Upon Louise Catherine’s death in 1927, Madeleine Zillhardt inherited the bulk of her estate. With the support of Winaretta Singer, Madeleine purchased a péniche and named it Louise-Catherine. This was not destined to be an ordinary vessel. It was redesigned by Le Corbusier as a 160-bed Salvation Army shelter for homeless men. The Salvation Army closed it in 1994 after the hull flooded.
Regrettably, the vessel, now owned by the Fondation Le Corbusier, sank during the February 2018 flood of the Seine, just as it was being renovated to become a new cultural space. We took this photo about a year before it sank. The vessel was refloated in September 2018 but its future is uncertain.
If one péniche honoured an accomplished painter, another artist used a péniche as a home and studio. In about 1925 the barge shown below was the Paris home of Henri-Gaston-Jules-Louis Buoy, known as Louis Buoy. He worked primarily in pastels and was noted for his female figures.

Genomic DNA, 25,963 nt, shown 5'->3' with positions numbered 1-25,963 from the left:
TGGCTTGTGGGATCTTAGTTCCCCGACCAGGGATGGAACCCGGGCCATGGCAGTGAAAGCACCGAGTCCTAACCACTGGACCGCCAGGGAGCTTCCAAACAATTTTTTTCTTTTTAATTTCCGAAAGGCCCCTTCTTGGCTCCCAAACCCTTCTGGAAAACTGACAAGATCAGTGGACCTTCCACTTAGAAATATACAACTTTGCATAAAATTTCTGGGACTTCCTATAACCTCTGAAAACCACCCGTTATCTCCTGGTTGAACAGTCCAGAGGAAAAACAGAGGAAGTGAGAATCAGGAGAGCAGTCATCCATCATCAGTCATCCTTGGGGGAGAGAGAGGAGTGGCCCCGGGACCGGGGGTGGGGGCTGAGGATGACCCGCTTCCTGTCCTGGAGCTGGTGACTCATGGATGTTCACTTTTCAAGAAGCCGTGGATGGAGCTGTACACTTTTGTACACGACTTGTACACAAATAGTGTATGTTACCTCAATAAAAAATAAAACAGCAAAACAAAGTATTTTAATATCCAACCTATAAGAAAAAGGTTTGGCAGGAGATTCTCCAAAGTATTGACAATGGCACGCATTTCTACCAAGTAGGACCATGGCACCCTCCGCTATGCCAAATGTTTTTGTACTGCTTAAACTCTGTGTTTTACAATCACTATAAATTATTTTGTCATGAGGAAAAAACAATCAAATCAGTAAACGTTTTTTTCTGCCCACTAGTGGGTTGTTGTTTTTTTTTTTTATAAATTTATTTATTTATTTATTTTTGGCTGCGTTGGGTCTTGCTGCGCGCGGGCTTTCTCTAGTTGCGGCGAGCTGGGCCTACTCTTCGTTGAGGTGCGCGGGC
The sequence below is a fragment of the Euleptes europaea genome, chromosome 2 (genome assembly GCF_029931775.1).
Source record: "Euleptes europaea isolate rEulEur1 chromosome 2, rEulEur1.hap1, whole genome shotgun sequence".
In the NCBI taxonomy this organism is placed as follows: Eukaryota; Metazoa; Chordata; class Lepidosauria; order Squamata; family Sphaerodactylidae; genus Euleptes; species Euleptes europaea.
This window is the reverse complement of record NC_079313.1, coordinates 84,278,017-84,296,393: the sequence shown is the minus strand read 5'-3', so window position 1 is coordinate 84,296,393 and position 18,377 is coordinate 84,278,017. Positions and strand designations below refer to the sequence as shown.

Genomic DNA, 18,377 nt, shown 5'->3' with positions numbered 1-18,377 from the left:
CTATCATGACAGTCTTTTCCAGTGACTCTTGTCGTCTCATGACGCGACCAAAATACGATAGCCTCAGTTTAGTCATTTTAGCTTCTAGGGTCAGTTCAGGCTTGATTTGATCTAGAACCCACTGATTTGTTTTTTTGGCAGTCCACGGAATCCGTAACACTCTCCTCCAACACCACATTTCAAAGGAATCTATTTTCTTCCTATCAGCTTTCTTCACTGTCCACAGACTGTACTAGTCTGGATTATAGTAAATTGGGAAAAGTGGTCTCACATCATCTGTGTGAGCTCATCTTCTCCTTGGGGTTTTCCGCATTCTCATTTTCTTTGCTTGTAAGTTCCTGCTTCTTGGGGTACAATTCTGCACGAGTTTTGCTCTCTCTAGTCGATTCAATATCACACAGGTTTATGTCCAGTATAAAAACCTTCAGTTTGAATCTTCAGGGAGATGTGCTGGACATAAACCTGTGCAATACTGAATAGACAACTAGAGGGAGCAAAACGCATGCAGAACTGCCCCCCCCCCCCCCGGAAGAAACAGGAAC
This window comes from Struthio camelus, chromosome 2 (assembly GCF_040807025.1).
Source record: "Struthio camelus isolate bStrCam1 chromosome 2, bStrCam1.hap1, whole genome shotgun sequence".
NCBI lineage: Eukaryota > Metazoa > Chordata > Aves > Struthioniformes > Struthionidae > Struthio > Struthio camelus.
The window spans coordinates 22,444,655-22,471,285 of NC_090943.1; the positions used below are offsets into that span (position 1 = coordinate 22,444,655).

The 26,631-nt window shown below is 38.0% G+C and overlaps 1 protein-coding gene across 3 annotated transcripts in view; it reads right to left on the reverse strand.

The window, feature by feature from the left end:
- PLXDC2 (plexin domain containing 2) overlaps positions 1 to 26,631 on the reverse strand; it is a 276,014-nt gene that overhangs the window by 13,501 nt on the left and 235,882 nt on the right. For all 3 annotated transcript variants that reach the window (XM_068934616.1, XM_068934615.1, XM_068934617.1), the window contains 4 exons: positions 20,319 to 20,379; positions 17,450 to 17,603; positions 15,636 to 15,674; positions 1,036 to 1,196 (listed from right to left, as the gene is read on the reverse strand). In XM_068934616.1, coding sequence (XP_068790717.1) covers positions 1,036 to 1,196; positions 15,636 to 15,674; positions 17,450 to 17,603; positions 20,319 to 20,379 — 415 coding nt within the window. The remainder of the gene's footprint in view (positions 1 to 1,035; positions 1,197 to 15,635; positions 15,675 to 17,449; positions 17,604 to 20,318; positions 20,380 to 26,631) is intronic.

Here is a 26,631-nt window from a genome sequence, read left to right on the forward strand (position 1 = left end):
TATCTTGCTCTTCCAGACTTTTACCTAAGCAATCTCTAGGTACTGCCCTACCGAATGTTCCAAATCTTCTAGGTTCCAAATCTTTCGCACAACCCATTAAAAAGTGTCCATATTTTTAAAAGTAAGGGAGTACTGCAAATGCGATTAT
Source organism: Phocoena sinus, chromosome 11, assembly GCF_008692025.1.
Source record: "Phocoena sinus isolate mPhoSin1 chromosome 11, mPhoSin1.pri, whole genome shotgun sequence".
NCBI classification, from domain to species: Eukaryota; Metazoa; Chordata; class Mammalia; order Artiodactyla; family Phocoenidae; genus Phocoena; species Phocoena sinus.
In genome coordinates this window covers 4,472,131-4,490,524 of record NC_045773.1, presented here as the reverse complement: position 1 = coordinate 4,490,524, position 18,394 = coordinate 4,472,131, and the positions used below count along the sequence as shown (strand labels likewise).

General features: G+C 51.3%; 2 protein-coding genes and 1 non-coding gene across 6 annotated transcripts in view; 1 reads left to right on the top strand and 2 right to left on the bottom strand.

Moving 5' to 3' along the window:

Fashion designer Paul Poiret is less well known today than his rival Coco Chanel. However, Poiret was famous for the hobble skirt and harem pants (one hobbled women, the other freed them). At the International Exposition of Modern Industrial and Decorative Arts in Paris in 1925, an invitation to dance on Poiret’s péniche Orgues must have been a prize reserved for the wealthiest or most well-connected. Surely no péniche had a more distinguished, or shall we say, theatrical ceiling. It was not Poiret’s only péniche. There were also Amours and Delights, for example.